Republicans continued the battle of the budget in their weekly address Saturday, slamming the Democrat-controlled Senate's proposed annual fiscal plan, which narrowly passed in Saturday's pre-dawn hours.
Speaking for his party, Sen. Mike Lee of Utah repeated demands for a provision to balance the budget and urged President Barack Obama to craft his upcoming proposal accordingly. The president's budget plan is set to release next month.
"We should spend only what we need to cover the constitutionally authorized functions of government and not a dollar more," Lee said.
Like the Senate's plan, the president's is not expected to include a balanced budget provision, either.
In an interview last week, Obama said he's not trying to "chase a balanced budget just for the sake of balance."
"My goal is how do we grow the economy, put people back to work, and if we do that we are going to be bringing in more revenue," Obama told ABC News. "If we control spending and we have a smart entitlement package, then potentially what you have is balance -- but it is not balance on the backs of the poor, the elderly, students who need student loans, families that have disabled kids. That is not the right way to balance our budget."
The Senate voted for several days on its proposal for 2014, which was first introduced last week. It is supposed to lay down funding levels for government agencies, but with spending levels already set as part of last year's debt ceiling agreement, this year's budget proposal represents a list of priorities for the Democrats.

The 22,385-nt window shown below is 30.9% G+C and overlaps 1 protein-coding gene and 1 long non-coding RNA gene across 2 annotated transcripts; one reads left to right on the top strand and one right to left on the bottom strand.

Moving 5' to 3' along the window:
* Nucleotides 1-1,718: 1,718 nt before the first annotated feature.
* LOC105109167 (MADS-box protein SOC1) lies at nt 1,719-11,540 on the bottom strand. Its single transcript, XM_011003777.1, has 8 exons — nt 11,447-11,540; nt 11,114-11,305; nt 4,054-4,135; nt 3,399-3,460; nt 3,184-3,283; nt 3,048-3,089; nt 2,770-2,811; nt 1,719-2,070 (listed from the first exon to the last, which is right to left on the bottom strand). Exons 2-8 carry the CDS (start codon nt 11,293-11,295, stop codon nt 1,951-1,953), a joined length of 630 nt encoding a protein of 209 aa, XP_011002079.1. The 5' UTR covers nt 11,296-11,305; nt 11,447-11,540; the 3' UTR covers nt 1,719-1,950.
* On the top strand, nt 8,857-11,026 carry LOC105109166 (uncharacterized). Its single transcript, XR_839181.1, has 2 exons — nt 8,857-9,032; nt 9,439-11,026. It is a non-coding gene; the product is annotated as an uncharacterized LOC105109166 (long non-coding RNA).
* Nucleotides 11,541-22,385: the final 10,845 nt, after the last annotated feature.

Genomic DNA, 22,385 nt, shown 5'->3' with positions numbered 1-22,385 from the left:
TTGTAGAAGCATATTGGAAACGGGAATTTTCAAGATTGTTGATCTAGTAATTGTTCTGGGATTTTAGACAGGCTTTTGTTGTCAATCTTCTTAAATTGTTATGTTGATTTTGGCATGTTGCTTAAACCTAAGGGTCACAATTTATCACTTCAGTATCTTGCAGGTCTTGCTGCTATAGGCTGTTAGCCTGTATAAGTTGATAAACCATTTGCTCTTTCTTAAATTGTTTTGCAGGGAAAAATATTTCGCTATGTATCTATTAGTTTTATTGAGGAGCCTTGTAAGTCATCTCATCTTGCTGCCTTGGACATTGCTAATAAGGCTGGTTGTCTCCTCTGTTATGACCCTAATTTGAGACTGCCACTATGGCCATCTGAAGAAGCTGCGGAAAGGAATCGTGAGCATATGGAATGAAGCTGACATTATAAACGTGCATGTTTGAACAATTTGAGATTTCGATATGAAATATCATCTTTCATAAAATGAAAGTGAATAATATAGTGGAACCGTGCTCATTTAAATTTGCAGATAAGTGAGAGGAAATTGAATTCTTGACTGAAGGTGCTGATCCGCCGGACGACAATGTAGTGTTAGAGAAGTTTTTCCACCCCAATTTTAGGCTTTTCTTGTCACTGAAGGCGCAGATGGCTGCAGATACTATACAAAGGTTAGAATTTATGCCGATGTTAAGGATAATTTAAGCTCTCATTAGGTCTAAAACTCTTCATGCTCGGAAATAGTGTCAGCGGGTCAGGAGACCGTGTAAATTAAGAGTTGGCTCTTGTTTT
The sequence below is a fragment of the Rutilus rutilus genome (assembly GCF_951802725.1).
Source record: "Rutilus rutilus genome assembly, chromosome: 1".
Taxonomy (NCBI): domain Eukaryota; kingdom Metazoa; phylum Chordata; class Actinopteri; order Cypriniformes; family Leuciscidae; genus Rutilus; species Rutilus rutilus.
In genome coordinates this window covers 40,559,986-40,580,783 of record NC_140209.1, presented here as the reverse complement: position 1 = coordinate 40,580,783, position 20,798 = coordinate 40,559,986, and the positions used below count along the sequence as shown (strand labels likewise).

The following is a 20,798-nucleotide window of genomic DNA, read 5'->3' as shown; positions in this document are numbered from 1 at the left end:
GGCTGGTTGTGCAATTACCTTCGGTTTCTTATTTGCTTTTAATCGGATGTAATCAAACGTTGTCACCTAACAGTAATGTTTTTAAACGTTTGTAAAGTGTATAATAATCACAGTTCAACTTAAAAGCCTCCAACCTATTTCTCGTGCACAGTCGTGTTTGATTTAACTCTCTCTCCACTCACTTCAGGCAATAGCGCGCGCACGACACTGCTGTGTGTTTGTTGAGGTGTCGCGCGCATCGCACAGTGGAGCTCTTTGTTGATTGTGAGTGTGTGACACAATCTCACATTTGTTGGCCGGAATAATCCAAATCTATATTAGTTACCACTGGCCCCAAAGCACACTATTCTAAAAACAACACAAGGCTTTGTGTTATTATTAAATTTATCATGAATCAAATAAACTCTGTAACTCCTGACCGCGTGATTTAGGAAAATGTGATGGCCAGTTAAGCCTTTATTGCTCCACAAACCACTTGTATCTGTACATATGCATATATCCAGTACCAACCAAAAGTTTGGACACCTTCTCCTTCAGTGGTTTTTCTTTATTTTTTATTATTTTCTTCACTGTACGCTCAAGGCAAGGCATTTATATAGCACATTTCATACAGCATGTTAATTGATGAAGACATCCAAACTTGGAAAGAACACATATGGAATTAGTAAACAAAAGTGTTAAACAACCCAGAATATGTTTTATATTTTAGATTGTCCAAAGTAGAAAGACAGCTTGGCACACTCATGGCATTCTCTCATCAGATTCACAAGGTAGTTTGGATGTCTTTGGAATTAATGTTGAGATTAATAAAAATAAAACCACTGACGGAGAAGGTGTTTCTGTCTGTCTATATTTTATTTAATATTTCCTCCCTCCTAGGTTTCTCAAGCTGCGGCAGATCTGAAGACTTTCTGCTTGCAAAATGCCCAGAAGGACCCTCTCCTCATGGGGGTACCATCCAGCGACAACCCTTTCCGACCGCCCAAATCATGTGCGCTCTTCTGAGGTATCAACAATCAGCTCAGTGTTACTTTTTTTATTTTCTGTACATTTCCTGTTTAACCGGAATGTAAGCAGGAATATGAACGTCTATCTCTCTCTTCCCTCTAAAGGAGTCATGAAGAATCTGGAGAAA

Authored by Senate Budget Committee Chairwoman Patty Murray, D-Washington, the proposal increases government spending and raises taxes on the wealthy.
While it reduces the deficit over 10 years, it stands in sharp contrast to the House budget, written by Rep. Paul Ryan, R-Wisconsin, which the House of Representatives passed Wednesday.
The Ryan plan slashes trillions of dollars from government accounts and balances the budget in just 10 years.
"We have a moral obligation to future generations to make the people's priorities our priorities," Lee said in the GOP weekly address. "Again, this budget debate isn't about dollars -- it's about common sense."
The Senate voted Thursday on the Ryan budget in what appeared to be a political move to show it could not pass. Fifty-nine senators voted against it, 40 in favor.
By the same token, any budget the Senate passes is not expected to go far in the Republican-controlled House.
"Republicans recognize that keeping dollars, decisions, priorities and power in the hands of the people is what has made America the greatest civilization the world has ever known," Lee said. "Now is the time to return to that model."